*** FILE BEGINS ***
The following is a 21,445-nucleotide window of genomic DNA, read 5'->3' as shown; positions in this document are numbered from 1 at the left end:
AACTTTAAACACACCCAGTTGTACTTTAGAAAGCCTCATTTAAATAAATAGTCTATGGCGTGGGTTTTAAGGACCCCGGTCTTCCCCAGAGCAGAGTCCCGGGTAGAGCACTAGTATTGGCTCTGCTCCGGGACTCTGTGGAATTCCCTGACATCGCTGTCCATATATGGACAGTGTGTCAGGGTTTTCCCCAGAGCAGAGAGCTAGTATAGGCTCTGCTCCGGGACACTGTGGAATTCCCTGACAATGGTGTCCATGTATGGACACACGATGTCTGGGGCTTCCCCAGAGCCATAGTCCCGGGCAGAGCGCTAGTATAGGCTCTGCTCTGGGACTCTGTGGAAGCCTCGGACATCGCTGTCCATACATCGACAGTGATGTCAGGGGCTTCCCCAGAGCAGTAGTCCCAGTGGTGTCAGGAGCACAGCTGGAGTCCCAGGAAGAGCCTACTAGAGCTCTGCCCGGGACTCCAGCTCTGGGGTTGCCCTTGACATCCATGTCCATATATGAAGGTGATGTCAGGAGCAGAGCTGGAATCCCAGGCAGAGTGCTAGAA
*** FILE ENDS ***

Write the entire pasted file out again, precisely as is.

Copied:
The following is a 21,445-nucleotide window of genomic DNA, read 5'->3' as shown; positions in this document are numbered from 1 at the left end:
AACTTTAAACACACCCAGTTGTACTTTAGAAAGCCTCATTTAAATAAATAGTCTATGGCGTGGGTTTTAAGGACCCCGGTCTTCCCCAGAGCAGAGTCCCGGGTAGAGCACTAGTATTGGCTCTGCTCCGGGACTCTGTGGAATTCCCTGACATCGCTGTCCATATATGGACAGTGTGTCAGGGTTTTCCCCAGAGCAGAGAGCTAGTATAGGCTCTGCTCCGGGACACTGTGGAATTCCCTGACAATGGTGTCCATGTATGGACACACGATGTCTGGGGCTTCCCCAGAGCCATAGTCCCGGGCAGAGCGCTAGTATAGGCTCTGCTCTGGGACTCTGTGGAAGCCTCGGACATCGCTGTCCATACATCGACAGTGATGTCAGGGGCTTCCCCAGAGCAGTAGTCCCAGTGGTGTCAGGAGCACAGCTGGAGTCCCAGGAAGAGCCTACTAGAGCTCTGCCCGGGACTCCAGCTCTGGGGTTGCCCTTGACATCCATGTCCATATATGAAGGTGATGTCAGGAGCAGAGCTGGAATCCCAGGCAGAGTGCTAGAA